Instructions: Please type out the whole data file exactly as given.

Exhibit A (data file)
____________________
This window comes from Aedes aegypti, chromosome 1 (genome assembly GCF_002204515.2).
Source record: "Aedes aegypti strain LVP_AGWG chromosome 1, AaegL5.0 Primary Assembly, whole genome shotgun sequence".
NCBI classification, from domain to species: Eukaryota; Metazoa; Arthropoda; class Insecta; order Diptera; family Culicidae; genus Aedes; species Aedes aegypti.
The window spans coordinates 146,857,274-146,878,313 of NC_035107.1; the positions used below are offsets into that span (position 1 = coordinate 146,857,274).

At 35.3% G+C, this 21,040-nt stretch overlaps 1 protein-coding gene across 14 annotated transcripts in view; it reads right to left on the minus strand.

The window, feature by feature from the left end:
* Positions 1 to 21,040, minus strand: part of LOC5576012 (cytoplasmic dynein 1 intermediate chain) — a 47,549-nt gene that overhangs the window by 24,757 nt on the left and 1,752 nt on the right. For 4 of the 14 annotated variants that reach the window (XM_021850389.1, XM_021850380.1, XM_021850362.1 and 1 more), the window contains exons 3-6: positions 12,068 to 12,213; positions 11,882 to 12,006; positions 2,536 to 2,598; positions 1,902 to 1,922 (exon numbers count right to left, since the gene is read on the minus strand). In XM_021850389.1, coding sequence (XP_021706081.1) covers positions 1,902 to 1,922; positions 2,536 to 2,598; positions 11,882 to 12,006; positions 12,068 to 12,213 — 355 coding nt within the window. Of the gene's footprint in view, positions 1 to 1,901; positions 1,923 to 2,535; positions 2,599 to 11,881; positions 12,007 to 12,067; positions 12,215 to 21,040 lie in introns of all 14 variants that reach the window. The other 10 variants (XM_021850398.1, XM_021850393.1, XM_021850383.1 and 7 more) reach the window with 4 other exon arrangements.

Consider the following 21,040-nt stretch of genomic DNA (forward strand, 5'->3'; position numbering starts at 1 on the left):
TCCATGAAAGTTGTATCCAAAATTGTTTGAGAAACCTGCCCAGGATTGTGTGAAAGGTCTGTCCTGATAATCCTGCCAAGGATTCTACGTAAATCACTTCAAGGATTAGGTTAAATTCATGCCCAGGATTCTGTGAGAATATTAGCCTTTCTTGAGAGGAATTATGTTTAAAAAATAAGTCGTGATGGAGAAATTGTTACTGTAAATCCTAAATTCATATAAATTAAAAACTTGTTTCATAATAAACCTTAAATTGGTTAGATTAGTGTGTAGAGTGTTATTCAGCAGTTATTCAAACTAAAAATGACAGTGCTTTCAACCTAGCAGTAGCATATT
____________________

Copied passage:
This window comes from Aedes aegypti, chromosome 1 (genome assembly GCF_002204515.2).
Source record: "Aedes aegypti strain LVP_AGWG chromosome 1, AaegL5.0 Primary Assembly, whole genome shotgun sequence".
NCBI classification, from domain to species: Eukaryota; Metazoa; Arthropoda; class Insecta; order Diptera; family Culicidae; genus Aedes; species Aedes aegypti.
The window spans coordinates 146,857,274-146,878,313 of NC_035107.1; the positions used below are offsets into that span (position 1 = coordinate 146,857,274).

At 35.3% G+C, this 21,040-nt stretch overlaps 1 protein-coding gene across 14 annotated transcripts in view; it reads right to left on the minus strand.

The window, feature by feature from the left end:
* Positions 1 to 21,040, minus strand: part of LOC5576012 (cytoplasmic dynein 1 intermediate chain) — a 47,549-nt gene that overhangs the window by 24,757 nt on the left and 1,752 nt on the right. For 4 of the 14 annotated variants that reach the window (XM_021850389.1, XM_021850380.1, XM_021850362.1 and 1 more), the window contains exons 3-6: positions 12,068 to 12,213; positions 11,882 to 12,006; positions 2,536 to 2,598; positions 1,902 to 1,922 (exon numbers count right to left, since the gene is read on the minus strand). In XM_021850389.1, coding sequence (XP_021706081.1) covers positions 1,902 to 1,922; positions 2,536 to 2,598; positions 11,882 to 12,006; positions 12,068 to 12,213 — 355 coding nt within the window. Of the gene's footprint in view, positions 1 to 1,901; positions 1,923 to 2,535; positions 2,599 to 11,881; positions 12,007 to 12,067; positions 12,215 to 21,040 lie in introns of all 14 variants that reach the window. The other 10 variants (XM_021850398.1, XM_021850393.1, XM_021850383.1 and 7 more) reach the window with 4 other exon arrangements.

Consider the following 21,040-nt stretch of genomic DNA (forward strand, 5'->3'; position numbering starts at 1 on the left):
TCCATGAAAGTTGTATCCAAAATTGTTTGAGAAACCTGCCCAGGATTGTGTGAAAGGTCTGTCCTGATAATCCTGCCAAGGATTCTACGTAAATCACTTCAAGGATTAGGTTAAATTCATGCCCAGGATTCTGTGAGAATATTAGCCTTTCTTGAGAGGAATTATGTTTAAAAAATAAGTCGTGATGGAGAAATTGTTACTGTAAATCCTAAATTCATATAAATTAAAAACTTGTTTCATAATAAACCTTAAATTGGTTAGATTAGTGTGTAGAGTGTTATTCAGCAGTTATTCAAACTAAAAATGACAGTGCTTTCAACCTAGCAGTAGCATATT